Over the next few months she found a new nursing job. She hated to leave her coworkers but needed peace of mind. McKayla also found a new apartment; not in multi-storied complex like she had always rented. This time, she found an adorable, one-bedroom flat in a quiet little neighborhood, still walking distance to a café, a few restaurants, and her favorite bookstore. Her new home sat over a three car garage behind a large Tudor style home inhabited by her landlady, Ida Minchum.

She was a widow. Her late husband, Walter, had been a successful hydro-electrical engineer before he died of prostate cancer. Now only Ida and her small dog named Trixie, and two cats named Rambo and Muffin, roamed the large house. From the get-go, McKayla and Ida hit it off. Soon they were biking to the Farmer’s Market, gardening, and walking Trixie about town.

Ida was an unusual landlady, she believed that people who had pets made better tenants than those without. And so, she suggested McKayla visit the local SPCA to adopt a pet, a dog, in fact.

After some thought, McKayla agreed, and began reading up on dog breeds, training, and care. After several discussions with Ida, McKayla decided to adopt a dog; not too old and not a puppy; one small, easy to carry, but active. One Tuesday morning, McKayla drove to the county SPCA.

She waited for her turn at the counter. Two families waited in the lobby and an old lady with a cat in a carrier, mewing softly. She glanced over to see the woman had tears streaming down her face.

“It’s all right Rex, I’m right here.” She said in a quavering voice.

The children glanced at the drama and then went back to peering through the windows into the Cat Room. From where they stood, kennels stacked two high and several wide filled the room. Cats and kittens filled every one. She heard a mother ahead of her tell the receptionist, they were there to adopt a cat. The woman pointed out which rooms had cats; one for surrenders and another two for strays.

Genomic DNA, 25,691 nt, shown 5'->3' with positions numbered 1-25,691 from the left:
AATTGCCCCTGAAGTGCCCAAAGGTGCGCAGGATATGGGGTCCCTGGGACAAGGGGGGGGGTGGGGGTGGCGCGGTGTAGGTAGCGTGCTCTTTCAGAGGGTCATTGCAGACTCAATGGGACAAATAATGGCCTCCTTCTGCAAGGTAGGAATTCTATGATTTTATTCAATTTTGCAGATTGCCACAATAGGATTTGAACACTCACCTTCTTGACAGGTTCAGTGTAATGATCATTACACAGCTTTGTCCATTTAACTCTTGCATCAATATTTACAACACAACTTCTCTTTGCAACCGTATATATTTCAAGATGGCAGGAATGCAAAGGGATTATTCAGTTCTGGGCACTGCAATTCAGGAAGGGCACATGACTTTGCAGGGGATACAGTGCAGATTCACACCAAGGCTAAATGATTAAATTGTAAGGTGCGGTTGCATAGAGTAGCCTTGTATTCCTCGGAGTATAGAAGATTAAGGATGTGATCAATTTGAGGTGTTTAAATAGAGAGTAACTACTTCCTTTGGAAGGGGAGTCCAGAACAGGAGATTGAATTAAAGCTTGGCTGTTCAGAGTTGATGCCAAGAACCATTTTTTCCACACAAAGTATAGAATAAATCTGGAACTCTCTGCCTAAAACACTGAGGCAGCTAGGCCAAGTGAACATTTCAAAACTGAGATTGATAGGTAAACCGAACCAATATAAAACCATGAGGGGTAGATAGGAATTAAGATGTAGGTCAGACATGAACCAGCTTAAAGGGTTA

Next, the woman behind the counter addressed the sad lady with the cat. McKayla listened with a heavy heart.

“I got Rex here seventeen years ago,” she said quietly, “I woke up this morning and he can’t move his legs and there was blood.” She trailed off, stopped and took a deep breath to continue. “And, now it’s time to give him back.” The poor woman couldn’t say more. She produced an old-fashion, white handkerchief out of her pocket and dabbed her eyes and blew her nose. The receptionist, a slim, mousey-looking woman gave a sympathetic smile and said,

“I understand.” Her finger pressed a button. An animal control officer with sandy-colored hair and a beard came out of a swinging doorway. He must have heard, and nodded gravely.

“Would you like to come back with me and Rex, Mrs. um,” He suggested.

“Mrs. Chang.” She finished and nodded. He opened part of the counter, picked up the carrier, and let her through. A lump formed in McKayla’s throat.

The receptionist caught her eye.

“I’m here to look at dogs.” She managed to say.

The receptionist warned McKayla she needed a proof of home ownership or a landlords permission.